Friday, 15 September 2017

Perth Festival of Yarn, and a bit of dyeing

So it was Perth Festival of Yarn last Sunday, and this was my stall. I was really pleased with how it looked.

In fact, I was really pleased with the entire show. It was excellently organised, laid out with masses of space around each table, there were tables rather than stalls so you could see across the whole room, and the venue itself (Dewars Centre in Perth) was good too - catering worked well, there was never a queue for the loos, and plentiful parking.

We had originally planned just to visit, spending a night in Perth, visiting the show in the morning to see if it would work for us next year, and a leisurely drive home in the afternoon. But I was offered a table a month ago, and it seemed a shame to turn it down. And then, of course, our accommodation cancelled on us a week out due to flooding, so there was a panic finding somewhere else. We ended up with an 'ecopod' at Whitemoss Lodge B&B. Incredibly peaceful and quiet, and only 20 minutes drive from the show.


On the way up to Perth last Saturday we managed to get up to Stirling early enough for a visit to the Wallace Monument. Mark climbed it (at £10 a go, I decided that as I'd done it when last in Stirling for Knit Camp of most unblessed memory was recently enough) whilst I sat with the pupz at the bottom, observed some owls and birds of prey, and watch a re-enactment of the Battle of Stirling with two re-enactors and a very big claymore.


It was a very long and tiring drive home on the Sunday evening, with the weather too bad to allow me to snooze, so I've booked the accommodation for three nights next year. The organiser's planning a two day show next year; let's hope I get a stall. 

And I sold out of Copper on fibre completely, so this is a bit more. 


This is Warrior Scarlet on black bfl/silk and plain oatmeal bfl - I've had a request to take some tomorrow, when I'm teaching a workshop over near Blackpool. 


No rest for the wicked, or even moderately naughty; I'm teaching nearly over on the West coast tomorrow, then we're trawling over to the East coast to finally catch Propagansey near Robin Hood's Bay on Sunday.

Sunday, 3 September 2017

Dyeing fleeces from Orkney


I bought a few samples of fleeces from Orkney last year, on the recommendation of someone who'd seen the sheep in question and recommended them to me. It's a small handspinner's flock run by Orkney Shepherdess, with some interesting cross-breeds and generally lovely wool. She also sells by part fleece, has them well photographed and described on her FB page, and is well worth an investigate.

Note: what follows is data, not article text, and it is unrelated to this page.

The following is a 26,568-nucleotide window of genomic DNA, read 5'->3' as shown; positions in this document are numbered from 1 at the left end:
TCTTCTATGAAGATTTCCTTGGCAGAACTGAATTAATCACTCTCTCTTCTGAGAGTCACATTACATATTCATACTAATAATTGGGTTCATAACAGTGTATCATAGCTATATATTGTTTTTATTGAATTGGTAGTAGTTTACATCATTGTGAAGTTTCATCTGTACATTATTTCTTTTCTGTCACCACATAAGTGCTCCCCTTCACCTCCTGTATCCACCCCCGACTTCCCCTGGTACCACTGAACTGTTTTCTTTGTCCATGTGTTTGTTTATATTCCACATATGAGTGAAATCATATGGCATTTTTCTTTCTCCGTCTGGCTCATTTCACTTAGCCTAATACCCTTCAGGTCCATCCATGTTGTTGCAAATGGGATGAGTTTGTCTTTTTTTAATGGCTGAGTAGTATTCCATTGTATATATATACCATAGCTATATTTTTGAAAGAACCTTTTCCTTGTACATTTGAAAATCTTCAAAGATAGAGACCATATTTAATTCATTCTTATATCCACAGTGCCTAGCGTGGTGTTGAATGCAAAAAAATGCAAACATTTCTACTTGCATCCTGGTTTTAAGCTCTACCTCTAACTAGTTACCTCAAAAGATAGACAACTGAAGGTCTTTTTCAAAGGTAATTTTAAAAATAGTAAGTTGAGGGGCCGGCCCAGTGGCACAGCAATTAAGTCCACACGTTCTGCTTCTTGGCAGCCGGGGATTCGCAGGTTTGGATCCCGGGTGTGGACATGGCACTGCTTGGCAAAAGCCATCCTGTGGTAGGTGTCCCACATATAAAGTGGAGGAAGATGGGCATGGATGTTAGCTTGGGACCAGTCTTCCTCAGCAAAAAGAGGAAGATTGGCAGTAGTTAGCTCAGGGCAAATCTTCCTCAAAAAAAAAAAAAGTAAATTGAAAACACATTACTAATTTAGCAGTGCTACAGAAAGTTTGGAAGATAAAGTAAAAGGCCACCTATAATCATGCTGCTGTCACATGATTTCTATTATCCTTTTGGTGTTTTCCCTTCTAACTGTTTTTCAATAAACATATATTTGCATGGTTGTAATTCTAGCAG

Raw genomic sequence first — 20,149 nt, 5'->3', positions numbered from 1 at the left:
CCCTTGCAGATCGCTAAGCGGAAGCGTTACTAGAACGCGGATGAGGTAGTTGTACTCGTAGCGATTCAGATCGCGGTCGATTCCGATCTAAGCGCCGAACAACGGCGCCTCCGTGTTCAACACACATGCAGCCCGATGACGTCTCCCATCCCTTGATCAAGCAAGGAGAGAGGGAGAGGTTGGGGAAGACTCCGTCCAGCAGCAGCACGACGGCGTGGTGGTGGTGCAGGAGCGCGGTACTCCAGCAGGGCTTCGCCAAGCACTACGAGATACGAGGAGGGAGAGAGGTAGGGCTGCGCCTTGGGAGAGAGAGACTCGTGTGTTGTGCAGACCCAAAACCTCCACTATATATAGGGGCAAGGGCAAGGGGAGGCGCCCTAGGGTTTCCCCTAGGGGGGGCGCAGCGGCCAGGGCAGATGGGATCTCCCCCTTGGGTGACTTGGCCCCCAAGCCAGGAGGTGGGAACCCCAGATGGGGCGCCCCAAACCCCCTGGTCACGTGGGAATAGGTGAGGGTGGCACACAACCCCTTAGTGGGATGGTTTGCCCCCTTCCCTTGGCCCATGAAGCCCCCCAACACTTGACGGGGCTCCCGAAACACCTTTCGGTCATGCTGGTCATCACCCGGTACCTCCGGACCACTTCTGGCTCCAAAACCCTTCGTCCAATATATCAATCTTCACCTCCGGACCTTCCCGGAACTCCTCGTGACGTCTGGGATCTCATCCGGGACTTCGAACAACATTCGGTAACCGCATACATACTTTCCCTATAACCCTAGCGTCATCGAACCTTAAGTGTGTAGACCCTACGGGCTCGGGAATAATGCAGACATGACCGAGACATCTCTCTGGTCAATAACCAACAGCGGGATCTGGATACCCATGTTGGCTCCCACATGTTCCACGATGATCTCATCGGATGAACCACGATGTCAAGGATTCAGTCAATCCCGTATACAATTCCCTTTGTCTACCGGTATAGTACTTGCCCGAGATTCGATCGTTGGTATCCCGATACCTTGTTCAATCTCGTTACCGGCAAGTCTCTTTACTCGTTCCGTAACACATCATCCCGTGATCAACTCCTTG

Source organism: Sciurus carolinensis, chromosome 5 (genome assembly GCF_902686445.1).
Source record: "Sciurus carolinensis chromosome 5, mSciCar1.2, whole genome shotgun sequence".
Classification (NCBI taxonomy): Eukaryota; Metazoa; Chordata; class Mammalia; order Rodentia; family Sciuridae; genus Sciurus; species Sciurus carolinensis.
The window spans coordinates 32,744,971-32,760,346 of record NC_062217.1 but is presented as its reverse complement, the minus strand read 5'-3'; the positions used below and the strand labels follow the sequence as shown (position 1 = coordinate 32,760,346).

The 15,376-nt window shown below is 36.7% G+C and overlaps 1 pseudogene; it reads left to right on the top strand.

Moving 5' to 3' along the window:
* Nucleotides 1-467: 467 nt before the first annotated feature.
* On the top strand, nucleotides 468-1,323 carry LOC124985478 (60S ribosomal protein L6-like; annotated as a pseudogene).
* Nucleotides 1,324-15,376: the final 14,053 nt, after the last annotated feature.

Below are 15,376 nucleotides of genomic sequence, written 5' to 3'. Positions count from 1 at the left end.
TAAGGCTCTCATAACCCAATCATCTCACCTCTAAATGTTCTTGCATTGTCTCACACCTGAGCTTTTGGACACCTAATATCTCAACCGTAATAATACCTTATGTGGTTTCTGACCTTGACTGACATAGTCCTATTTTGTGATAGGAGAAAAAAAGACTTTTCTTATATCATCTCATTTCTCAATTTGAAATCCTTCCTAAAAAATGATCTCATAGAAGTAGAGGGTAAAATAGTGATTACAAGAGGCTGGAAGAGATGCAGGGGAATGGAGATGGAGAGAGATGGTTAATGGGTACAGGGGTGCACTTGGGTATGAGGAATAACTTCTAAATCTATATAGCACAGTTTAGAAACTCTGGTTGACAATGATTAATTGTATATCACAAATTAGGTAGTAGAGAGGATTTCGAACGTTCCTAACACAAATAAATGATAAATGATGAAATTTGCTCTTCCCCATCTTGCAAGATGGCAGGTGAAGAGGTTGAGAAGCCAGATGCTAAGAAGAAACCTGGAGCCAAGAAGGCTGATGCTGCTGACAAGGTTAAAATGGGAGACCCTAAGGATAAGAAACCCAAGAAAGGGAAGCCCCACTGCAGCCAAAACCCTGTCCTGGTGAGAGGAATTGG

So I posted on FB earlier this year that I was planning to buy a few bits and pieces, and a friend in the US asked if I would dye some up for her and post them on. So here's the stuff that I've dyed - mine hasn't been fully scoured yet.

A large cardboard box arrived at work a few weeks ago, smelling of sheep. They're used to me at work now! All the wool inside was packaged like this, clearly labelled and bagged, and a photograph of each sheep attached. Really nicely done. 


And this is how White Tag's fleece looks like scoured. She's a Cheviot/Shetland, and whenever I've come across wool from this particular cross it always seems to get the best of both breeds: crisp, nice and white, with a good handle and surprisingly soft. 


Rosie is a Texel/Cheviot/Shetland cross - very similar, perhaps a tiny bit softer. This is her second clip - I bought a small amount last year so I knew it was nice. I have a bag of this too.
 This is Rosie's wool, dyed in midnight blues. As you can see, it's kept the fleece structure well, though it's open enough to process for spinning beautifully.
 And this is White Tag's wool, dyed in greens and blues. There were suppose to be golds in there too, but the greens decided to overwhelm the dyepan (sometimes happens when I'm trying for intense colours) so I had to add a little of Daisy's fleece in golds). Again, this has held structure through careful scouring and dyeing, but will open up to carders or combs perfectly.
There's a last little bit of fibre in the pans at the moment, for Perth Festival of Yarn next weekend. I've had a couple of requests in, and as I do my tops dyeing 300g or 400g to the pot, I might as well do a few other colours while I'm at it. And at this time of year I'll get it dried in time for labelling.